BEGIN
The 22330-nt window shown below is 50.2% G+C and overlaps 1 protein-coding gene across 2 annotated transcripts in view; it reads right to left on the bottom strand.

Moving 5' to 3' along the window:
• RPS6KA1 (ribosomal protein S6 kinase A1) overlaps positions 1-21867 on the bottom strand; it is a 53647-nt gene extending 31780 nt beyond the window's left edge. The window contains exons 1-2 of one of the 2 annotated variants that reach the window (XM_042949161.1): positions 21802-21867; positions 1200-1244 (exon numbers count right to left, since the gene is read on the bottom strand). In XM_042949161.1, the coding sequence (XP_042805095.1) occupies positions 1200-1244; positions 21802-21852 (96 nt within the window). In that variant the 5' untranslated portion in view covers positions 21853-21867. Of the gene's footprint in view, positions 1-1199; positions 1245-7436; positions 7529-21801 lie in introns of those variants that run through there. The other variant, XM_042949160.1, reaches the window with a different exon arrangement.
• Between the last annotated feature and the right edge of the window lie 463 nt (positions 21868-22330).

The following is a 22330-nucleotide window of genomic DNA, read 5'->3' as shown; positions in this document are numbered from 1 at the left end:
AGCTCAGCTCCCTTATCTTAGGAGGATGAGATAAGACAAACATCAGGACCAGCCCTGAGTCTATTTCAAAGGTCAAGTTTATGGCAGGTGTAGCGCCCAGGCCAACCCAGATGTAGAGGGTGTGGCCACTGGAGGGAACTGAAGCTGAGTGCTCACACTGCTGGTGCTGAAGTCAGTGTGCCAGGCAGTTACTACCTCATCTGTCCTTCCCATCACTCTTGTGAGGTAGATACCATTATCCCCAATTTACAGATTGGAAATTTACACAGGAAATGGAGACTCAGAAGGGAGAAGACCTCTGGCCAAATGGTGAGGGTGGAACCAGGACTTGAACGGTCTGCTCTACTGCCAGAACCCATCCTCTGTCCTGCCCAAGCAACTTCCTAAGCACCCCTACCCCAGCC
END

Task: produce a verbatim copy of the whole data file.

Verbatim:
The 22330-nt window shown below is 50.2% G+C and overlaps 1 protein-coding gene across 2 annotated transcripts in view; it reads right to left on the bottom strand.

Moving 5' to 3' along the window:
• RPS6KA1 (ribosomal protein S6 kinase A1) overlaps positions 1-21867 on the bottom strand; it is a 53647-nt gene extending 31780 nt beyond the window's left edge. The window contains exons 1-2 of one of the 2 annotated variants that reach the window (XM_042949161.1): positions 21802-21867; positions 1200-1244 (exon numbers count right to left, since the gene is read on the bottom strand). In XM_042949161.1, the coding sequence (XP_042805095.1) occupies positions 1200-1244; positions 21802-21852 (96 nt within the window). In that variant the 5' untranslated portion in view covers positions 21853-21867. Of the gene's footprint in view, positions 1-1199; positions 1245-7436; positions 7529-21801 lie in introns of those variants that run through there. The other variant, XM_042949160.1, reaches the window with a different exon arrangement.
• Between the last annotated feature and the right edge of the window lie 463 nt (positions 21868-22330).

The following is a 22330-nucleotide window of genomic DNA, read 5'->3' as shown; positions in this document are numbered from 1 at the left end:
AGCTCAGCTCCCTTATCTTAGGAGGATGAGATAAGACAAACATCAGGACCAGCCCTGAGTCTATTTCAAAGGTCAAGTTTATGGCAGGTGTAGCGCCCAGGCCAACCCAGATGTAGAGGGTGTGGCCACTGGAGGGAACTGAAGCTGAGTGCTCACACTGCTGGTGCTGAAGTCAGTGTGCCAGGCAGTTACTACCTCATCTGTCCTTCCCATCACTCTTGTGAGGTAGATACCATTATCCCCAATTTACAGATTGGAAATTTACACAGGAAATGGAGACTCAGAAGGGAGAAGACCTCTGGCCAAATGGTGAGGGTGGAACCAGGACTTGAACGGTCTGCTCTACTGCCAGAACCCATCCTCTGTCCTGCCCAAGCAACTTCCTAAGCACCCCTACCCCAGCC